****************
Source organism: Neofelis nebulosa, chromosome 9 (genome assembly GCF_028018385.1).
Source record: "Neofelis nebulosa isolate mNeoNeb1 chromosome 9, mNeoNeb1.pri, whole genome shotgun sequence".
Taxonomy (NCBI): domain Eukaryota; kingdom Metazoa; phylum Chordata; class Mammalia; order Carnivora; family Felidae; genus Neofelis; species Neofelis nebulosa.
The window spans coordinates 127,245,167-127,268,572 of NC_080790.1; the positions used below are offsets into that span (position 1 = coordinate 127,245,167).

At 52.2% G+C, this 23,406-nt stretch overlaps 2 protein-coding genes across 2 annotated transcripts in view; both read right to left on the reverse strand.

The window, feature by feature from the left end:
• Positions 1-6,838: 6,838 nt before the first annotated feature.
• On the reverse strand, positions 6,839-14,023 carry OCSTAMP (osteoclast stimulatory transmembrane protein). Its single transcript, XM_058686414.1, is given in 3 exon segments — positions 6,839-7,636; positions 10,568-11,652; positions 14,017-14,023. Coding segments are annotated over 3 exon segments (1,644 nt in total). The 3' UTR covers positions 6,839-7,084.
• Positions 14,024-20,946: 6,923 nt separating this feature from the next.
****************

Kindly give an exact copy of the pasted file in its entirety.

Source organism: Neofelis nebulosa, chromosome 9 (genome assembly GCF_028018385.1).
Source record: "Neofelis nebulosa isolate mNeoNeb1 chromosome 9, mNeoNeb1.pri, whole genome shotgun sequence".
Taxonomy (NCBI): domain Eukaryota; kingdom Metazoa; phylum Chordata; class Mammalia; order Carnivora; family Felidae; genus Neofelis; species Neofelis nebulosa.
The window spans coordinates 127,245,167-127,268,572 of NC_080790.1; the positions used below are offsets into that span (position 1 = coordinate 127,245,167).

At 52.2% G+C, this 23,406-nt stretch overlaps 2 protein-coding genes across 2 annotated transcripts in view; both read right to left on the reverse strand.

The window, feature by feature from the left end:
• Positions 1-6,838: 6,838 nt before the first annotated feature.
• On the reverse strand, positions 6,839-14,023 carry OCSTAMP (osteoclast stimulatory transmembrane protein). Its single transcript, XM_058686414.1, is given in 3 exon segments — positions 6,839-7,636; positions 10,568-11,652; positions 14,017-14,023. Coding segments are annotated over 3 exon segments (1,644 nt in total). The 3' UTR covers positions 6,839-7,084.
• Positions 14,024-20,946: 6,923 nt separating this feature from the next.